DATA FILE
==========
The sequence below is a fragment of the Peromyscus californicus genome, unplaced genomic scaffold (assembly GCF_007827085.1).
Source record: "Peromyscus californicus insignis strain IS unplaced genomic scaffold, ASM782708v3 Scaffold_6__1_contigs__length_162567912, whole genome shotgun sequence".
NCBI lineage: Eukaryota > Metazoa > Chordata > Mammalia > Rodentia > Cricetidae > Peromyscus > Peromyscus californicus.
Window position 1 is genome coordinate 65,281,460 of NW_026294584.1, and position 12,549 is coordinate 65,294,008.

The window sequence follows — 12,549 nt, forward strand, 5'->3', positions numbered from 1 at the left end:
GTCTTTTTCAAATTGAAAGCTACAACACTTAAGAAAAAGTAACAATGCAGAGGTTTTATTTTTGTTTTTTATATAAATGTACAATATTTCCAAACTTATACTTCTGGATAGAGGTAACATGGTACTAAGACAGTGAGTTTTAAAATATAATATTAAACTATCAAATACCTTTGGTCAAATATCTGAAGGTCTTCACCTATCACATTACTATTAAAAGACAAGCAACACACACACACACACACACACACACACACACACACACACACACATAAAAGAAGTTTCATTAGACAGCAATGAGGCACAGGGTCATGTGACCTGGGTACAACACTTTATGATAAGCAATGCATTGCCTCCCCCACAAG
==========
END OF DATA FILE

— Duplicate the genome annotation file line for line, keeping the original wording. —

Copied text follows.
The sequence below is a fragment of the Peromyscus californicus genome, unplaced genomic scaffold (assembly GCF_007827085.1).
Source record: "Peromyscus californicus insignis strain IS unplaced genomic scaffold, ASM782708v3 Scaffold_6__1_contigs__length_162567912, whole genome shotgun sequence".
NCBI lineage: Eukaryota > Metazoa > Chordata > Mammalia > Rodentia > Cricetidae > Peromyscus > Peromyscus californicus.
Window position 1 is genome coordinate 65,281,460 of NW_026294584.1, and position 12,549 is coordinate 65,294,008.

The window sequence follows — 12,549 nt, forward strand, 5'->3', positions numbered from 1 at the left end:
GTCTTTTTCAAATTGAAAGCTACAACACTTAAGAAAAAGTAACAATGCAGAGGTTTTATTTTTGTTTTTTATATAAATGTACAATATTTCCAAACTTATACTTCTGGATAGAGGTAACATGGTACTAAGACAGTGAGTTTTAAAATATAATATTAAACTATCAAATACCTTTGGTCAAATATCTGAAGGTCTTCACCTATCACATTACTATTAAAAGACAAGCAACACACACACACACACACACACACACACACACACACACACACACATAAAAGAAGTTTCATTAGACAGCAATGAGGCACAGGGTCATGTGACCTGGGTACAACACTTTATGATAAGCAATGCATTGCCTCCCCCACAAG